Berlin, GermanyAs a nineyearold, Sabrina Mockenhaupt recalls watching the first Berlin Marathon to be run though the reunified city, shortly after the Wall came down, in 1990. But, like with her parents going out running in all weathers, she didn't quite get it.
"I watched Uta Pippig win that first race through the former East and West of Berlin, but really it was boring watching. I admired the people running, but I didn't understand my parents going out in bad weather."
She finally go the message aged 16, and started running in secondary school, and 20 years after that first visit to what is now the German capital, Mocki, as she's known to the national media sets out to emulate Pippig in the real_Berlin Marathon on Sunday morning (26) - IAAF Gold Label Road Race - and maybe even better dad's best of 2:24:59, set in Hamburg (she thinks), back when she was the uncomprehending daughter.
Fred Mockenhaupt will be following on his bike on Sunday - "I doubt he could do four hours for the marathon now," she says - while mother, Hildegard, "Will probably do about 20k herself, running point to point on the course. She could probably still do 3:30."
With her own best of 2:26:22, she and Fred hold the father-daughter unofficial world best, and not to be outdone, Hildegard's 2:40:41, in Bremen in 1991, gives them the mother-daughter best distinction too.
To complete the family affair, her twin Markus got serious about running even later than she did. "He can run about 33 minutes for 10k, and I'm coaching him, so that he can pace me in future." She'll soon get an angle on that, since Markus is running his debut marathon in Frankfurt in a month's time.
Mocki's best came in winning Frankfurt two years ago, and she's twice won on the difficult course in Cologne, where she is a member of the local club, although she still lives and trains in her birthplace of Siegen, some 100k south-east.
Up to now, she's combined track with marathons, with a best 10,000 metres of 31:14.21 for 13th at the Beijing Olympics, "but I think I'll be concentrating on the road from now on."
An argument over failure to share the pace in a track race with naturalised German Irina Mikitenko a couple of years ago got inflated by the media into a Miki/Mocki mutual hate campaign, but with Miki's sub-2:20 and winning the Marathon Majors' jackpot last year, Mocki has conceded that at the moment she isn't really a contender. The pair have duly made up, with Mocki saying, "To achieve what Irina has done is really great, and she has given me some good advice." Miki duly reciprocated with, "I think Sabrina has got a great talent, but you need more to succeed at the marathon. If she can apply herself, she can run much faster."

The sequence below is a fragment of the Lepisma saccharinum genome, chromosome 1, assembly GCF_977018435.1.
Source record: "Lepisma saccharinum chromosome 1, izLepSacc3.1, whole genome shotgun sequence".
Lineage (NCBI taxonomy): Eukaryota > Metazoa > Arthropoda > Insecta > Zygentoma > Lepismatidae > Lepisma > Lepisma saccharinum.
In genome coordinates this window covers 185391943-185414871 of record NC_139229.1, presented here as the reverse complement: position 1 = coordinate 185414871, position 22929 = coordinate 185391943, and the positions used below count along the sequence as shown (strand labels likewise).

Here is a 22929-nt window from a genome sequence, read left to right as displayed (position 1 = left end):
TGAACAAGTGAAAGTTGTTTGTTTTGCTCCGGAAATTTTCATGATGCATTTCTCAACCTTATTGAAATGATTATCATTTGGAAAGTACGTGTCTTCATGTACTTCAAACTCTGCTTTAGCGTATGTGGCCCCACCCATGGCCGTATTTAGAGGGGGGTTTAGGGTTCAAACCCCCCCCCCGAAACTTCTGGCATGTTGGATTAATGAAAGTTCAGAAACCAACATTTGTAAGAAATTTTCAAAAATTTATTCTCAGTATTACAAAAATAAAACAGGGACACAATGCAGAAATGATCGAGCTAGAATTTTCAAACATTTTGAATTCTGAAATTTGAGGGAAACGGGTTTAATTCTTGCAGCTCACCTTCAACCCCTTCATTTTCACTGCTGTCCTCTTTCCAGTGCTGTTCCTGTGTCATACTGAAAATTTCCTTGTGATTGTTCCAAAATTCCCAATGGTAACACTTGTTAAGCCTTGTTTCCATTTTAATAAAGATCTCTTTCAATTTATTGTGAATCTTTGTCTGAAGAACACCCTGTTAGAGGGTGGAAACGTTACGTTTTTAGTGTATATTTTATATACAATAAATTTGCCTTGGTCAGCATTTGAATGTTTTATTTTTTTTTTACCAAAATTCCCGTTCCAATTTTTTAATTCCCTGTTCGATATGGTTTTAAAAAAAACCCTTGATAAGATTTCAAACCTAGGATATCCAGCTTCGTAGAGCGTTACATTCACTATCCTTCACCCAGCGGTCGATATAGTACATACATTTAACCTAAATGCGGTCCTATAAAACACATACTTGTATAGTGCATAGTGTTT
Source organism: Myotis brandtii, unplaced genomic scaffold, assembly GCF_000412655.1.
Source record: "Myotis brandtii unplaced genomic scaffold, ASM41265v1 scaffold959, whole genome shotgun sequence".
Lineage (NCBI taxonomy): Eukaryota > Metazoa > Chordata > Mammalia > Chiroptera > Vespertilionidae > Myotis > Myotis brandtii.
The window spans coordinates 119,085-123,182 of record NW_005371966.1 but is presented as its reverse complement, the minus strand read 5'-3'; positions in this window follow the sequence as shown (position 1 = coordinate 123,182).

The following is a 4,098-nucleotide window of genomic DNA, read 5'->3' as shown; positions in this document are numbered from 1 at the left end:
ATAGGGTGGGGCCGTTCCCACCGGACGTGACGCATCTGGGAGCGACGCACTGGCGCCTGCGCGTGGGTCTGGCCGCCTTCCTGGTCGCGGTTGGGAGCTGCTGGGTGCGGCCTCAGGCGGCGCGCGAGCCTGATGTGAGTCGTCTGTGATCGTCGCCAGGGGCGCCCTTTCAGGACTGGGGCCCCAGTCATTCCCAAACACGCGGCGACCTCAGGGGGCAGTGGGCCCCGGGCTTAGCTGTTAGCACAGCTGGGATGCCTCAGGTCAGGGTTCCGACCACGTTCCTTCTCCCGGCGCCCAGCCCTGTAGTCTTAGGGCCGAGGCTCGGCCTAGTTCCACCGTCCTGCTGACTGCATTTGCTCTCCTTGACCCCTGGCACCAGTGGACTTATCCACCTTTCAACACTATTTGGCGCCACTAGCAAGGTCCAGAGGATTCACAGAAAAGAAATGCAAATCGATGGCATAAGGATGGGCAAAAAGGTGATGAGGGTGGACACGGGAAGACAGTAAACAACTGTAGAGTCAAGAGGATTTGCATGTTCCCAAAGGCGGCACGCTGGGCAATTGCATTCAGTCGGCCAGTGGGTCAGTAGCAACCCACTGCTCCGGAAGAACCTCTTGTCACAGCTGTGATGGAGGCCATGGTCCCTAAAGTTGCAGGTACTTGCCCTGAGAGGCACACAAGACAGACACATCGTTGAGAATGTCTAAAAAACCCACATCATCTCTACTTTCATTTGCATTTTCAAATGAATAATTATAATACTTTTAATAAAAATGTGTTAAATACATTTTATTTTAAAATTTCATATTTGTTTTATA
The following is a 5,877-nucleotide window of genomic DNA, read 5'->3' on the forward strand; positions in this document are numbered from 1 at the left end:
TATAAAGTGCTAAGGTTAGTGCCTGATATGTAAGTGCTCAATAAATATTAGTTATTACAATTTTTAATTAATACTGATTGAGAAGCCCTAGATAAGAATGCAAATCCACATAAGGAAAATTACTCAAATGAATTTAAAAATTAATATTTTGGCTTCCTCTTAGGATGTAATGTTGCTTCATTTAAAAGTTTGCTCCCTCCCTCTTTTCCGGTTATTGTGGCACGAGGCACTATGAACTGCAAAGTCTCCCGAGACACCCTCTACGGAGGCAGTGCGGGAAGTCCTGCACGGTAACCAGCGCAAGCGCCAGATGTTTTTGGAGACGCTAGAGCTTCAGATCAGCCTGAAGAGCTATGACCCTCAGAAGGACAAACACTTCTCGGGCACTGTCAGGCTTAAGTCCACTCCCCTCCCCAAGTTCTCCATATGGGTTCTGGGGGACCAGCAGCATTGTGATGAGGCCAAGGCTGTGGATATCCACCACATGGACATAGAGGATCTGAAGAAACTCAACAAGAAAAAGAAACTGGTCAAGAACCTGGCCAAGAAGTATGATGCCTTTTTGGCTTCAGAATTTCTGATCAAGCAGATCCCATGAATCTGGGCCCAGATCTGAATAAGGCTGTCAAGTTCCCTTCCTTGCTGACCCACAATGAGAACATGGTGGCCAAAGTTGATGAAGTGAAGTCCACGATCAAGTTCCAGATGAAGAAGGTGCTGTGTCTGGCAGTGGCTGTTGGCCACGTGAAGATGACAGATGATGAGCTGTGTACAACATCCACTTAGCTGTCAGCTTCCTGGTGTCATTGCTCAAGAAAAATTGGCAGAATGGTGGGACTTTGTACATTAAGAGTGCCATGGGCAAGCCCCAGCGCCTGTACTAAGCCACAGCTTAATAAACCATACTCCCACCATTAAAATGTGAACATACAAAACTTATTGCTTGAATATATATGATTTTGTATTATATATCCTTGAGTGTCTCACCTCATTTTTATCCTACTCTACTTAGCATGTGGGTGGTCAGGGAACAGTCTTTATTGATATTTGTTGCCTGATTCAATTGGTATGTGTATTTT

With six World records here in the last dozen years, the most recent being Haile Geb's 2:03:59 two years ago, Mocki acknowledges that, if she's going to make a great leap forward, it's going to be here.
And coming back here involves some unfinished business. She's loath to spell it out, but she obviously feels she was press-ganged by the national federation into running the World champs (on a different course) here in Berlin last year - she finished 17th in 2:30:07.
"Everyone says the Berlin course is fast, and I've been reluctant to come in the past, because of all the pressure if you don't do well. But I think I'm ready now, I'll like to go under 2:25."
She may need to go substantially under that time in order to win, given that principal opponents, Bezunesh Bekele and Aberu Kebede of Ethiopia and Tomo Morimoto of Japan have run 2:23:09, 2:24:26 and 2:24:33 respectively.
Bezunesh and Morimoto both joined Mocki at this morning press conference in Berlin, duly repeating the mantra, "I want to run a personal best".
They'd be well-advised to get away from Mocki, and out of sight as soon as possible. As a member of the German Army sports team, she attended her final duties six months ago. After two months fatigues in the forests around Hannover, she was awarded the gold star - for sharp-shooting!
Pat Butcher for the IAAF